Portrait of Mary Anning by Henry De la Beche.

Wednesday Geek Woman: Mary Anning, fossil hunter, dealer, and paleontologist

This is a guest post by Maya. This entry originally appeared at the Project Exploration blog.

We are cross-posting Maya’s profiles of women in science as Wednesday Geek Woman entries for the near future. Thanks for sharing your content, Maya and Project Exploration!

Portrait of Mary Anning by Henry De la Beche.

Portrait of Mary Anning by Henry De la Beche. Courtesy of Wikimedia Commons.

“She sells sea-shells by the seashore.” Almost everyone knows this rhyme, but few people have heard of the woman who is thought to have inspired it. Mary Anning was a fossil hunter, dealer, and paleontologist who lived from 1799 – 1847. She lived in the English coastal town of Lyme Regis, which was known for its rich fossil deposits.

Anning’s father was a carpenter, but the family collected and sold fossils as a way to supplement their income. The combination of the family’s poverty and religious views (They were Congregationalists in a time when non-Anglicans were the subject of legal discrimination.) meant that they had very low social standing. Anning learned to read and write in a Congregationalist Sunday school, but aside from that she received little education.

In 1810, when she was eleven, Anning’s father died. Just a year later, she made her first important find. She and her brother Joseph discovered a skeleton that was first described as belonging to a crocodile, but would be later be recognized as the remains of an ichthyosaur. By 1825, Anning was running the family fossil business.

Anning’s main trade was in fossils such as ammonite and belemnite shells found in the town’s seaside cliffs, hence the rhyme. Collecting fossils from the cliffs was a dangerous occupation, especially in winter, when landslides were common. Anning was nearly killed on one expedition, when a landslide took the life of her dog Tray.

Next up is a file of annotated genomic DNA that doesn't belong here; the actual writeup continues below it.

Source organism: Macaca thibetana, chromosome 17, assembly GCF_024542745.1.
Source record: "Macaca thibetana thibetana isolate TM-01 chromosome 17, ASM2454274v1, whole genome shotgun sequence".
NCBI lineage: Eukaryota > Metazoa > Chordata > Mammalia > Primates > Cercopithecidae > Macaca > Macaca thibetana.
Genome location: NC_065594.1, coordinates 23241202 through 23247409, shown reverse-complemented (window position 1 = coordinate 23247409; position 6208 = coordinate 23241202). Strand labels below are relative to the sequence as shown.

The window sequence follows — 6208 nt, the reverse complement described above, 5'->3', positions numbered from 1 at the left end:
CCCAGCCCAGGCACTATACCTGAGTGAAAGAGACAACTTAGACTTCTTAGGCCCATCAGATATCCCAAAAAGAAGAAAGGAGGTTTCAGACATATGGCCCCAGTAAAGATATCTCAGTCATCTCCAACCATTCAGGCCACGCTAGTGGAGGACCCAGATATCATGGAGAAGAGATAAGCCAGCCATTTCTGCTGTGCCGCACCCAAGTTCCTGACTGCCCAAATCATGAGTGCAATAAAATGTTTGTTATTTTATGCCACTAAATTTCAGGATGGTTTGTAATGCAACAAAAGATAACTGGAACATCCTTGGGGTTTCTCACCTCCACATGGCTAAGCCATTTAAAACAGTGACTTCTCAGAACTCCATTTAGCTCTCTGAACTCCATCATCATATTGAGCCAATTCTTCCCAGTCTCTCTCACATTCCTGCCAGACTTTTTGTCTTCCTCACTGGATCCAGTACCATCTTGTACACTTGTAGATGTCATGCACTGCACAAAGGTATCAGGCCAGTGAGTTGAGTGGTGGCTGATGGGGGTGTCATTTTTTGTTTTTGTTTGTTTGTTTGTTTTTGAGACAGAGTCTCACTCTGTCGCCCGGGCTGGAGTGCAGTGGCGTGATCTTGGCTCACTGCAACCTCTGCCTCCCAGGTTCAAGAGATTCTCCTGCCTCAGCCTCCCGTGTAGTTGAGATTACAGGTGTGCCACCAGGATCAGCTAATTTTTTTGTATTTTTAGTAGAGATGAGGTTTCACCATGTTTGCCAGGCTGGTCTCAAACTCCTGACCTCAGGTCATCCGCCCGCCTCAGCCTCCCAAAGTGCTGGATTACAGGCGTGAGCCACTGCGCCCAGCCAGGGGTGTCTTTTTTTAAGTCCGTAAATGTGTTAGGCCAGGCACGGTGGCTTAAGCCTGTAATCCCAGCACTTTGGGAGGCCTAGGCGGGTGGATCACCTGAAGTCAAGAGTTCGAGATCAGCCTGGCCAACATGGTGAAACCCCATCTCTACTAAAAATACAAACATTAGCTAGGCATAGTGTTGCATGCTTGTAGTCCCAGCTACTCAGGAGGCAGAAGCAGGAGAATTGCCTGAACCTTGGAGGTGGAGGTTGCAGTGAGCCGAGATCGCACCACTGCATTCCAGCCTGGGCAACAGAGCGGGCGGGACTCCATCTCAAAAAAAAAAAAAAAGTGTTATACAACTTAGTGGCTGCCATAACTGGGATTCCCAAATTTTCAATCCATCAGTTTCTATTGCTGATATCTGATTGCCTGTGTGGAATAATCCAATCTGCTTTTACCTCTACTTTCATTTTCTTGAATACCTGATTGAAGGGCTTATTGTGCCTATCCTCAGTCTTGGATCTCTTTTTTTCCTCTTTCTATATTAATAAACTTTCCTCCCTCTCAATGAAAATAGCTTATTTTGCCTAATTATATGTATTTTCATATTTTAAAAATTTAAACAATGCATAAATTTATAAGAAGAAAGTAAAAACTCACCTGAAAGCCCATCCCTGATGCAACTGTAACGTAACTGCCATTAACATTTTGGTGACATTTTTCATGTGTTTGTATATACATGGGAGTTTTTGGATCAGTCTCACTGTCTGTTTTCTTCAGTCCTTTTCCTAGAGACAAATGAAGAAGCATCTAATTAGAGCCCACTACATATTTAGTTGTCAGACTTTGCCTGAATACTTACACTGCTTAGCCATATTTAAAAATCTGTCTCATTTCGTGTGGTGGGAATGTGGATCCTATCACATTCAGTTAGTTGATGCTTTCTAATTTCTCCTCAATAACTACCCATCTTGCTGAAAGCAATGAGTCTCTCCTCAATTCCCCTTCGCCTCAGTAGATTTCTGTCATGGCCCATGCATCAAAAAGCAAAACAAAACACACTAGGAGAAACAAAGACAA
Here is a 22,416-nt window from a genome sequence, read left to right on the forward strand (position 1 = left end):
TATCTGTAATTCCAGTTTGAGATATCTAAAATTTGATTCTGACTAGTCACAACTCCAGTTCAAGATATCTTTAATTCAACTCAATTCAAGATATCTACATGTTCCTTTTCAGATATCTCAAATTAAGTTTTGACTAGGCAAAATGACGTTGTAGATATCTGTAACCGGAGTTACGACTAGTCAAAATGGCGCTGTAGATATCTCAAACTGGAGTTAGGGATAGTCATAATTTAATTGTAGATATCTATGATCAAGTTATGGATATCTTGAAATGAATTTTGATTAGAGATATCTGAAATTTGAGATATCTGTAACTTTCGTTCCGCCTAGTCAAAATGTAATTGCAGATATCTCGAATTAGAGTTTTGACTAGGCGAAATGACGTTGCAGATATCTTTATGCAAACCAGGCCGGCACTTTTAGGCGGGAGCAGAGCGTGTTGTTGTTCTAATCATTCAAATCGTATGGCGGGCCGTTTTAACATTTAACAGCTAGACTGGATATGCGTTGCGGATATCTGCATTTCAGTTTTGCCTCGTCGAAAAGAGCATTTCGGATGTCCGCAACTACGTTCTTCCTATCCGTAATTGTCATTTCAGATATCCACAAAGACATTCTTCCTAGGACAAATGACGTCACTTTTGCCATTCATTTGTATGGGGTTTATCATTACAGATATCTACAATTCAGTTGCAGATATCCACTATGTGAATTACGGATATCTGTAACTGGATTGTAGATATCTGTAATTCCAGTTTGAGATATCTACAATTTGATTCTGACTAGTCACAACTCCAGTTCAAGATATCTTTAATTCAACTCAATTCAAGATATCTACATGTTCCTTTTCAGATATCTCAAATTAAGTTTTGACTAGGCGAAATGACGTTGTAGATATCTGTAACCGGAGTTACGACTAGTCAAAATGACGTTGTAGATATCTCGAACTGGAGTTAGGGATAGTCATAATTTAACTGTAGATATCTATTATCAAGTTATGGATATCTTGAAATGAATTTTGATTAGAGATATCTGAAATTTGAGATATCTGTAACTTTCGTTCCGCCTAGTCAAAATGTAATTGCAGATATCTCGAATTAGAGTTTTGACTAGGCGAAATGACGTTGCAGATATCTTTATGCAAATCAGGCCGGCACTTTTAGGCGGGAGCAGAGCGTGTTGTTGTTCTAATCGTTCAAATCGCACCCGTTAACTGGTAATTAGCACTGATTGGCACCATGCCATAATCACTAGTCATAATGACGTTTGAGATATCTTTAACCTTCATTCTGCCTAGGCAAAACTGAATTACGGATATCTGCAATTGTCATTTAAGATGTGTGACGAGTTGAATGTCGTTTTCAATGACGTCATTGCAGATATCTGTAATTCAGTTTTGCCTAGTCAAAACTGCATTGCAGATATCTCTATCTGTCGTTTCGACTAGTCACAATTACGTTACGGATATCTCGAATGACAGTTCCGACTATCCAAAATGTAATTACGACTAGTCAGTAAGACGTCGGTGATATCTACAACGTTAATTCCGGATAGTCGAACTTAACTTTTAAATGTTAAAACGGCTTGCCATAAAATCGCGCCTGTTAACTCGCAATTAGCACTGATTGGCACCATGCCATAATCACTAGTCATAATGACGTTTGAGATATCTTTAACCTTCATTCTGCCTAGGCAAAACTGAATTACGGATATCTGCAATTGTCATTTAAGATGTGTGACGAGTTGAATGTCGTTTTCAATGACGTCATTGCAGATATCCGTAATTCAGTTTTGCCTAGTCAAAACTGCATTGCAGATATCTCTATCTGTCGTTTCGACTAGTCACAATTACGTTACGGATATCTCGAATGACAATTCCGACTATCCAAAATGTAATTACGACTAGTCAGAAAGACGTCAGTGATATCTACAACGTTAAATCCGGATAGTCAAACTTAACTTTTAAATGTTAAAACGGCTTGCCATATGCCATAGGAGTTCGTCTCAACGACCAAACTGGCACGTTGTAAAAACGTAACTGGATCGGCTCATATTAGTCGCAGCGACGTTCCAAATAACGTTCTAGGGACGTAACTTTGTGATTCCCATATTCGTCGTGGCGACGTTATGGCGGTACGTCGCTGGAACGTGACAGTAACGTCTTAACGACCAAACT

Mary Anning made a number of important contributions to paleontology, a field which was still in its infancy. She is credited with discovering the Plesiosaurus, and with finding the first British pterosaur. She contributed to the discovery that coprolites are actually fossilized feces. Her work also became important evidence for extinction, which was not a widely accepted idea at the time. Despite her many important achievements, Anning continued to suffer financial difficulties and did not receive full recognition for her work. The scientific community acknowledged her as a skilled fossilist, but her work continued to be put on display without credit. Many of her fossils were purchased by wealthy collectors or scientists, and they, not she, were the ones to publish scientific descriptions of her discoveries. Sometimes, she was not even mentioned by name.

As a woman, Anning was not permitted to join or attend meetings of the Geological Society of London. However, she did have admirers and patrons among the leading scientists of the day. She was well-acquainted with several prominent geologists and paleontologists, including Roderick Murchison, Adam Sedgwick, and William Buckland. One such friend, geologist and paleontologist Henry De la Beche, commissioned a print depicting the lives of the creatures Anning discovered, with all the proceeds going to her.

Sketch of "Plesiosaurus macrocephalus" by William Buckland.

Sketch of "Plesiosaurus macrocephalus" by William Buckland. Courtesy of Wikimedia Commons.

Toward the end of her life, Anning began to see more recognition for her accomplishments. She was awarded an annuity by the British Association for the Advancement of Science and the British government. The £25 annual pension recognized her contributions to geology and gave her a degree of financial security. The Dorset County Museum made her an honorary member in 1846, and when she passed away from breast cancer a year later, she was the first woman to be eulogized by the Geological Society of London.

Mary Anning has been called “the greatest fossilist of all time.” Her many achievements would be stunning today; for the time in which she lived, they are nothing short of extraordinary.


British Natural History Museum

UC Berkeley Museum of Paleontology


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